Despite being back on days, today was a quiet day on the ponds. There was very few wader movement, though I may have missed some when I went for lunch, but if I doubt they came and left with the space of 2 hours.
But there was a Black-Tailed Godwit on the ponds, which is a species that seems to have been lacking in recent visits. Other waders included 5 Sanderling, a few Dunlin, the Oyks and a Common Sandpiper that dropped in during the early morning.
The highlight of the day was when an Arctic Skua flew over the colony. Sadly it did not come close to the hut, but left by the south side of the pond. I grabbed a photo of it and it is effectively the only thing photographed all day, which was a reflection of how quiet it was.
There was an incredible passage of Hirundines though, with sometimes over a hundred birds going south in the space of a minuet. It was certainly impressive, I can only imagine what it was like down at the watch-point. There were impressive numbers of Swallows all skimming the ponds at the same time, so its been an impressive day hirundine wise that's for sure.
On the way back form the ponds I got another view of one of my bogey species. Yesterday I have a sneaky feeling I may have seen a Lesser Whitethroat along Beacon Lane, but as usual the views were too fleeting to be confident. Today the same thing happened but I managed a fleeting view enough to tell me that I had indeed seen my second ever Lesser Whitethroat. Sadly as soon as I saw the bird it dived into the bush and I spotted a small grey brown bird fly out the back. But that seems pretty standard for this species.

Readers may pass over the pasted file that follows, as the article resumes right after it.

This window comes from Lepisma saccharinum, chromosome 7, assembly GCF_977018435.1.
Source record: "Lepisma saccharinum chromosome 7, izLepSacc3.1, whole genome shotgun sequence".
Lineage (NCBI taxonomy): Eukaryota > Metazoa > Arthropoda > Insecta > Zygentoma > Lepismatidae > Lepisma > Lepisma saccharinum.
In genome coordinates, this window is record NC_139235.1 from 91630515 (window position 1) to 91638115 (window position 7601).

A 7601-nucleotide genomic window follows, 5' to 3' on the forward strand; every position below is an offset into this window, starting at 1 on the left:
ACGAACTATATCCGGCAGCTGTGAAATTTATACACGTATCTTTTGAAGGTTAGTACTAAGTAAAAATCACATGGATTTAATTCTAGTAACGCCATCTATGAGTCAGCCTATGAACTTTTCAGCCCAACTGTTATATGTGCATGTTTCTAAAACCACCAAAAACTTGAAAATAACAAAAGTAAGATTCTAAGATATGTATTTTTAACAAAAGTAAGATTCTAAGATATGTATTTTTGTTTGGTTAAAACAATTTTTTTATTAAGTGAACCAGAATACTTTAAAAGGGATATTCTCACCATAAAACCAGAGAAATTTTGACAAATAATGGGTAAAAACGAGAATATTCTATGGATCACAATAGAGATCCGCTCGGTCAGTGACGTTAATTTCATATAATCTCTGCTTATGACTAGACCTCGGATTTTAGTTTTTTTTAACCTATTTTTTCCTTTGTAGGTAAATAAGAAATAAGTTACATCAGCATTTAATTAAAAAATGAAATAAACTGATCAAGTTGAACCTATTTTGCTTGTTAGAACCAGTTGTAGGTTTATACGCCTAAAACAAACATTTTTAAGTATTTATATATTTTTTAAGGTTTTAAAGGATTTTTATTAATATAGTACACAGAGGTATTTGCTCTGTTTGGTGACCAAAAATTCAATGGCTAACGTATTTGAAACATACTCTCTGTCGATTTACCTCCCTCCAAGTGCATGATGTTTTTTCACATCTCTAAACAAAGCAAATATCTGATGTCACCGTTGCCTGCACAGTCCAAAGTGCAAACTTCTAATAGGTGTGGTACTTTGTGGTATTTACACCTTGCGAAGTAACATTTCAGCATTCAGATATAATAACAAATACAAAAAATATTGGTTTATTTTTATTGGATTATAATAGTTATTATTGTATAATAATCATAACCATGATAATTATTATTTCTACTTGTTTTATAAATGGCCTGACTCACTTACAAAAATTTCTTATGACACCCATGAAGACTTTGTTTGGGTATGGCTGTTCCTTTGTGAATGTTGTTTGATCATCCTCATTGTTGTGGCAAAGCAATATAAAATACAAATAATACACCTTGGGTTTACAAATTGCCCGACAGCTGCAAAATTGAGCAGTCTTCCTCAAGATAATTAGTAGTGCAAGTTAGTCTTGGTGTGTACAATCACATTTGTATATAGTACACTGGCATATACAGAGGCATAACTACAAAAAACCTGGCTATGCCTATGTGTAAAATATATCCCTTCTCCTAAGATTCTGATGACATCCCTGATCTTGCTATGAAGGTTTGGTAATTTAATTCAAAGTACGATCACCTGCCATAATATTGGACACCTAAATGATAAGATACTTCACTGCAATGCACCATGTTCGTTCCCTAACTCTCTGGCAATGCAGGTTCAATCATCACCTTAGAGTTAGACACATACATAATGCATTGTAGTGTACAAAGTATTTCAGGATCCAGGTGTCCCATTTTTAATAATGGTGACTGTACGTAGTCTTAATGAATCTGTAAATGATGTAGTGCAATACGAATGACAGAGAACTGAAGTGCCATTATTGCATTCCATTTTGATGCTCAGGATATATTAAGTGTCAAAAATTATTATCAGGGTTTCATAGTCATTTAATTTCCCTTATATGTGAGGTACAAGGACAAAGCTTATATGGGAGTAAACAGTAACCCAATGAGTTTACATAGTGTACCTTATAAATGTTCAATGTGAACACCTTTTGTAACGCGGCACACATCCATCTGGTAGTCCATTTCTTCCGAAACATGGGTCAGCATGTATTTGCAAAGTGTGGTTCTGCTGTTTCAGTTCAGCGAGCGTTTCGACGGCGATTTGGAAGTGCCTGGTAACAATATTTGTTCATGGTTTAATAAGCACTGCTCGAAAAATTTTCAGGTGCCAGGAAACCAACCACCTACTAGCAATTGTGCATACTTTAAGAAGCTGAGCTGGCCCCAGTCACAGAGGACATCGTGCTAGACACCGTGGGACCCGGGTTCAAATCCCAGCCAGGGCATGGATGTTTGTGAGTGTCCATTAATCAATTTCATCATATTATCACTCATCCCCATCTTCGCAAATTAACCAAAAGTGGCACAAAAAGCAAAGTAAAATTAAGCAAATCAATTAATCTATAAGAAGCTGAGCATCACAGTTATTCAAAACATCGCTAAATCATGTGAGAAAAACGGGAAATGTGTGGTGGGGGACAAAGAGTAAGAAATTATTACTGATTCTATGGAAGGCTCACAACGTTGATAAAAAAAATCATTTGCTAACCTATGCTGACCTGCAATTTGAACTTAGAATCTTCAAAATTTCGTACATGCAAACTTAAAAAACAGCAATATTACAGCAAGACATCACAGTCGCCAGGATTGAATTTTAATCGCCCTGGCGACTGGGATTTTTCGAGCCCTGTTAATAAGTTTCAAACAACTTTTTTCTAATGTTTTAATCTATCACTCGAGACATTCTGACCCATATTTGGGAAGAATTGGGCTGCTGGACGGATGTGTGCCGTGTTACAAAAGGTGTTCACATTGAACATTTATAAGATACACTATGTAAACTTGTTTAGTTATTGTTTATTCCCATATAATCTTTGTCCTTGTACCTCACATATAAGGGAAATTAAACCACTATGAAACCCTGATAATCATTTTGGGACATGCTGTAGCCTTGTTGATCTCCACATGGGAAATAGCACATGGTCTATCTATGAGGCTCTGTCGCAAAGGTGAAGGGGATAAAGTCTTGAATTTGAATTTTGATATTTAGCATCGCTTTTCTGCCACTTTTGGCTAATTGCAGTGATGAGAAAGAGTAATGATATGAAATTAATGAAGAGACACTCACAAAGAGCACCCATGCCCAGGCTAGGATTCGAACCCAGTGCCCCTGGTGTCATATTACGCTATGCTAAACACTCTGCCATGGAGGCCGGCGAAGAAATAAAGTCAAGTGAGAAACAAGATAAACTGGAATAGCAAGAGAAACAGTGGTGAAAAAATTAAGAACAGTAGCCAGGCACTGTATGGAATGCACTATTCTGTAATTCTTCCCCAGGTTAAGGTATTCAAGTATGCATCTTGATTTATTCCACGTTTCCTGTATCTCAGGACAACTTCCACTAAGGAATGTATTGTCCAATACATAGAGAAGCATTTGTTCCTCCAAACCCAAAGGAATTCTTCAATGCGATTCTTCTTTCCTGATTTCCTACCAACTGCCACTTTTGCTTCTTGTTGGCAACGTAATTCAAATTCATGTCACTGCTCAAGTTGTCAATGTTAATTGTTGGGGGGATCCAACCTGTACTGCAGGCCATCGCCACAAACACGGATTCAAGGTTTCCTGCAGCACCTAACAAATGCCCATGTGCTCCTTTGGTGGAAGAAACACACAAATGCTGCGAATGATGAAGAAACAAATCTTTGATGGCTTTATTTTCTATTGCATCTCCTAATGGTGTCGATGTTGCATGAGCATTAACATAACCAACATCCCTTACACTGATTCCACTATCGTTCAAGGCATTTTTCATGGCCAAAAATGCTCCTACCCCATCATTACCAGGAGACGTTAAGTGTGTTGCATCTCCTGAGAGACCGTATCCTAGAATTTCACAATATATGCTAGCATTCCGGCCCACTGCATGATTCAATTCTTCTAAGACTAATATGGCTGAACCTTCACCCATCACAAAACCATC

Having been picked up by that after dinner I headed up to the Sea-watching point. There was a good group there, so there was a chance that if something mega turned up it would be seen. It did not, but there was decent passage of Common and Sandwich terns with a few Arctics thrown in for good measure. Its my first real experience of tern passage, and I have to say that my old issue of Common or Arctic is showing me up a bit, not what I really wanted.
The Daily Oystercatcher
I have seen more flying today, flying in groups, singly, you name it. When the family all fly together you can clearly tell which are the youngsters as they have to flap twice as much as the adults. But besides that I can see they are becoming more competent flyers, and will soon be on their way off the pond I feel.
Beacon Ponds: Black-Headed Gull, Shelduck, Mute Swan, Oystercatcher, Dunlin, Common Sandpiper, Redshank, Meadow Pipit, Swallow, Sandwich Tern, Woodpigeon, Mallard, Linnet, Little Egret, Little Tern, Reed Bunting, Yellow Wagtail, Sand Martin, Feral Pigeon, Graylag Goose, Swift, Arctic Tern, Arctic Skua, Grey Heron, Cormorant, Black-Tailed Godwit, Pied Wagtail, House Martin, House Sparrow, Sanderling, Lesser Black-Backed Gull, Avocet, Blackbird, Mallard, Lesser Whitethroat, Dunnock, Whitethroat, Chaffinch, Great Tit, Magpie, Wall Brown, Meadow Brown, Gatekeeper, Speckled Wood, Red Admiral, Large White, Small White, Small Tortoiseshell, Peacock, Ruddy Darter, Emperor, Migrant Hawker,
Seawatch: Gannet, Oystercatcher, Sandwich Tern, Common Scoter, Arctic Tern, Little Gull, Turnstone, Swallow, Sand Martin, Common Gull, Lesser Black-Backed Gull, Arctic Skua, Whimbrel, Grey Seal,